‘A last resort’

Published 11:06 pm Tuesday, March 16, 2010

EDITOR’S NOTE: This is the second in a series of articles about the village of Hobson and the conflict between historic preservation there and the need to provide safe, sanitary living conditions for those who live in the community.

Last month, Edna James received a phone call telling her the home next door to the one she owns in Hobson had been demolished for unaddressed code violations.

Knowing that she had been told by the city there were things she needed to fix on her home, she was worried her home could be next.

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James’ home is one of 30 around the city — nine of them in Hobson — that are marked by the city for having code violations ranging from peeling paint to unsafe structures. Two of Hobson’s homes have been demolished recently for such violations, and two more are on the block. The others, whose violations are not as serious, are under continuing review.

“Demolition is a last resort for us,” said Tim Davis, assistant director of community development. “We understand blood, sweat and tears went into these homes. But public safety is our paramount concern. When it becomes an issue, it is the issue.”

James, who now lives in New Jersey, was raised at 8345 Hudgins Circle and assumed responsibility of the home after her brother, its most recent legal tenant, passed away. Her family has been in Hobson for seven generations.

On July 31, James said, she received a notice of violation from the City of Suffolk.

“There were no specifics,” James said. “There was nothing specific I could reach out and do myself. The letter said something about property maintenance and it being dangerous, unsafe and unsanitary to human life and welfare.”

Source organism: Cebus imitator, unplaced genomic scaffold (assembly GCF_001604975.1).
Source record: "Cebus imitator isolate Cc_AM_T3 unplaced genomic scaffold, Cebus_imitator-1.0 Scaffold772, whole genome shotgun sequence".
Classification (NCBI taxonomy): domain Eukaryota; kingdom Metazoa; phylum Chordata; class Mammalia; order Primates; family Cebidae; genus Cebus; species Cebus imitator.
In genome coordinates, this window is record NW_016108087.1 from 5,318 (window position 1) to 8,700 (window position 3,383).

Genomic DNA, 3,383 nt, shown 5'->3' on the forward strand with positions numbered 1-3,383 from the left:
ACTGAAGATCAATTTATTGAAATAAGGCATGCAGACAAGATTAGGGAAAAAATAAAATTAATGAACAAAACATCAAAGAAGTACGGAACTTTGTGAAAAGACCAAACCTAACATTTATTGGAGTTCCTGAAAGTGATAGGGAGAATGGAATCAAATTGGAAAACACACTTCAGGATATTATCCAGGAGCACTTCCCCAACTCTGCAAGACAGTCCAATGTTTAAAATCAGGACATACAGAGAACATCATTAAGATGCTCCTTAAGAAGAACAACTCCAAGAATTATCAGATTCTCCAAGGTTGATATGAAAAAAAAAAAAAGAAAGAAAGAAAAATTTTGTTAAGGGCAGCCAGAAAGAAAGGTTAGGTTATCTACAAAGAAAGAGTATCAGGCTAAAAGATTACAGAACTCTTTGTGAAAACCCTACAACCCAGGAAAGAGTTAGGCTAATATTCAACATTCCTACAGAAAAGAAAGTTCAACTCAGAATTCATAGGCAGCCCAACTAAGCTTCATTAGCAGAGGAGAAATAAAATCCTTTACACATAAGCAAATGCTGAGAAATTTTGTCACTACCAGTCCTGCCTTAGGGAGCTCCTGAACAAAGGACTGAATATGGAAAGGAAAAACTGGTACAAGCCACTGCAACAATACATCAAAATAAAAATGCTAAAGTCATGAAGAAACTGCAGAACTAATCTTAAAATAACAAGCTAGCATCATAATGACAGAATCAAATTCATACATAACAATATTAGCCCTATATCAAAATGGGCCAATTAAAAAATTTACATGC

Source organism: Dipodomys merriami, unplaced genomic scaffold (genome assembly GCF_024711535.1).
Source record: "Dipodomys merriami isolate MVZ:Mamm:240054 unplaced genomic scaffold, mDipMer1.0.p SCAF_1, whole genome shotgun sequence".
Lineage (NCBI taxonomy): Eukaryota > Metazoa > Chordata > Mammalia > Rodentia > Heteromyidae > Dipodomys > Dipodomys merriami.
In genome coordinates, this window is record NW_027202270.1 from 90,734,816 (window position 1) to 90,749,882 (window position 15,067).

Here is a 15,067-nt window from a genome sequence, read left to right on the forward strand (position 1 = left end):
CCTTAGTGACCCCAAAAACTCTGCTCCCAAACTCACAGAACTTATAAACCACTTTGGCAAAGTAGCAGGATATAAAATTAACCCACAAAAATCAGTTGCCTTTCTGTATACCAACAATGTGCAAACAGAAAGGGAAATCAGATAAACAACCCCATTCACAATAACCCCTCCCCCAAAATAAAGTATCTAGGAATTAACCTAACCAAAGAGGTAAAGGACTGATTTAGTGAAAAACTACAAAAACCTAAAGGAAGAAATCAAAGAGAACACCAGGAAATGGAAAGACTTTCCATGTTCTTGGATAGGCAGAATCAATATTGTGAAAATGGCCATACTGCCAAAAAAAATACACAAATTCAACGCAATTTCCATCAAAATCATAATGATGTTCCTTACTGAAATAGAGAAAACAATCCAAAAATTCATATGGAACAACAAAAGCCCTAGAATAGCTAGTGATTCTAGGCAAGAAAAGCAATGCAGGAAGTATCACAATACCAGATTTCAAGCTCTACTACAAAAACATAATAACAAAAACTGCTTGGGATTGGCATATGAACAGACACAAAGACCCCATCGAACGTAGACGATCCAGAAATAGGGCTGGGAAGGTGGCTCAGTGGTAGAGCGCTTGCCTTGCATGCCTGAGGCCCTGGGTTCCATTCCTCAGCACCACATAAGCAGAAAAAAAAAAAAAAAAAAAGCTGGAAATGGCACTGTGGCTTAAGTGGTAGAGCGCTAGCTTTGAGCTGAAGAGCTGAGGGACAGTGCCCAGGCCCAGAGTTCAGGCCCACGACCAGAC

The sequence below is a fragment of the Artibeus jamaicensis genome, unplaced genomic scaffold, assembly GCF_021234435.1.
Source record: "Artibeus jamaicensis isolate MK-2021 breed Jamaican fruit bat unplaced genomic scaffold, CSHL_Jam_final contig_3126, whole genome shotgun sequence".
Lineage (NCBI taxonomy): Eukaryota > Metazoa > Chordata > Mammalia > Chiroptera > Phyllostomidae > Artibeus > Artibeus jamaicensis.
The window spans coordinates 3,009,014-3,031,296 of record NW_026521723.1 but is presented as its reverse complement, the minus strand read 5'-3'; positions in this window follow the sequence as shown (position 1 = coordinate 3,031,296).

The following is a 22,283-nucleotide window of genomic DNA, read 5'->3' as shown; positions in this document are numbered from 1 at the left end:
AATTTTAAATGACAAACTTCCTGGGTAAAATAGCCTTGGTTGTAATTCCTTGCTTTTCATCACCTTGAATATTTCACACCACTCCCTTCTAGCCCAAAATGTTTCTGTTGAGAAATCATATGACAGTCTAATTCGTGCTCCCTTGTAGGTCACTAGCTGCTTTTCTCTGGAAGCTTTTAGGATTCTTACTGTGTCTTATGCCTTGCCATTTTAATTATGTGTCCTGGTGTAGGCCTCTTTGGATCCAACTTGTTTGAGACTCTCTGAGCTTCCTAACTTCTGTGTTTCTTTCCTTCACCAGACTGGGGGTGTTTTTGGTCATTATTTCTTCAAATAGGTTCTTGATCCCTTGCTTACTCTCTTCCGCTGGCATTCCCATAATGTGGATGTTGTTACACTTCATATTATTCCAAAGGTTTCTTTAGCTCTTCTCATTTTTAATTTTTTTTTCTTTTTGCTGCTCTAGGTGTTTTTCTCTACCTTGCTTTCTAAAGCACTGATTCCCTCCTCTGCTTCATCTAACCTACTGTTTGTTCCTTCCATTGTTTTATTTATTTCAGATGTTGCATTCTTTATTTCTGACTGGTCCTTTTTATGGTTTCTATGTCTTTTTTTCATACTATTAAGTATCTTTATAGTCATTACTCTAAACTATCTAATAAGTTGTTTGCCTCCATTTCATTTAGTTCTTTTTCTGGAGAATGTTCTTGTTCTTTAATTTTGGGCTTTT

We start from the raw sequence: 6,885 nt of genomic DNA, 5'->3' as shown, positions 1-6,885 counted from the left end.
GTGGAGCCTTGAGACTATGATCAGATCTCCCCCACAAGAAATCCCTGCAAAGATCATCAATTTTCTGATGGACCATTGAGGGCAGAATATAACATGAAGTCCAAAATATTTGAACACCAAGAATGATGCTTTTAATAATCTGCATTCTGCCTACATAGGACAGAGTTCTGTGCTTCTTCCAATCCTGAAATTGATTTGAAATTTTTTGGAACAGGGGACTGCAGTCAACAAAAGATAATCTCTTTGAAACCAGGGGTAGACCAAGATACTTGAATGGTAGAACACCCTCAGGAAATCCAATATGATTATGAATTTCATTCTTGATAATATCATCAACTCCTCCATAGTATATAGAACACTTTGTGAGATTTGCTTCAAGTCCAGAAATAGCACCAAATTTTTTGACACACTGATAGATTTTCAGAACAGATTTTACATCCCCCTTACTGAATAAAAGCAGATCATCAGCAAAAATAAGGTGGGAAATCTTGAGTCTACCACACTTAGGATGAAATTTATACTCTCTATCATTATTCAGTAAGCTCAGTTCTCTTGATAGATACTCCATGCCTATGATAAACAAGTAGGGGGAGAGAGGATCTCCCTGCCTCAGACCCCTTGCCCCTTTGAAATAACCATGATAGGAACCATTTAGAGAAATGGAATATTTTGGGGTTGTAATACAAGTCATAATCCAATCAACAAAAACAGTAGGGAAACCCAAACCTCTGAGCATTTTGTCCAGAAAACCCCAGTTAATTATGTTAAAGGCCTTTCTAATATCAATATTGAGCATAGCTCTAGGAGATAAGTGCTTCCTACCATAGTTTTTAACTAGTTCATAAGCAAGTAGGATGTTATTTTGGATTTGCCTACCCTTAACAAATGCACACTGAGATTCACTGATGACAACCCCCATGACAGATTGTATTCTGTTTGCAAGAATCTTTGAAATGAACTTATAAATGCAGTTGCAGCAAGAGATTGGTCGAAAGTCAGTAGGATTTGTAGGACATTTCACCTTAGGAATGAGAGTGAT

James said she wasn’t sure what needed to be done and that violations are a fairly common thing in the neighborhood. She wasn’t alarmed by the notification.

After the home next door was demolished by the city in February, however, James gave Suffolk officials a call to figure out what she needed to do.

“I’m not downing my people, but I guarantee 75 percent do not know what they’re doing when they get a notice,” James said. “Besides that, they don’t have the funds. All you’re telling them is that you’re going to destroy their home.”

“But the worst thing someone can do is ignore the problem,” Davis said. “When my department is notified of a violation, we are legally obligated to pursue it.”

Such was the case with the home next door to James’. The home had three years’ worth of violation notices from the city. When the roof caved in, the city took action.

“Community development has been dealing with that home since 2007,” Davis said. “When the roof collapsed, there was no alternative but to have it demolished. We worked very hard to work with owners. Demolition is an absolute last resort.”

Davis explained that his department gets involved when a complaint is made about a home either by a citizen or the police or fire departments.

“We send an inspector within a two-day period,” he said. “We look and see if their property has maintenance issues — such as peeling paint or broken windows — and then try to find the responsible party.”

The party is sent a violation notice and given two weeks to fix the problems or “to call us with a plan to rehab,” he said. “We have given people anywhere from a few weeks to a couple of years, depending on their ability to repair. We do not force the issue unless the structure is a public hazard.”

If the department doesn’t hear from the owners, the inspector returns to see if any repairs have been made.

“If we see the problems have been fixed, we’ll put it in a holding pattern,” Davis said. “If all the work has been done, we’ll close the case.”

If nothing has been done, another notice is sent and they check to see if the property has exchanged hands.

But if nothing is done about a property that they consider to be a public hazard, such as being structurally unsound or has a caved-in roof, demolition notices will be sent.

Even after that, Davis said the property is monitored for weeks to years to see if it changes hands or any repairs are made.

If an owner disagrees with the violations there is a board the owner can appeal to.

“When we send a notice that a building is structurally unsound, it’s because it’s evident,” Davis said. “But there is almost always a solution. We’re not consultants, but we can tell people what it could be cost and point them in the right direction.”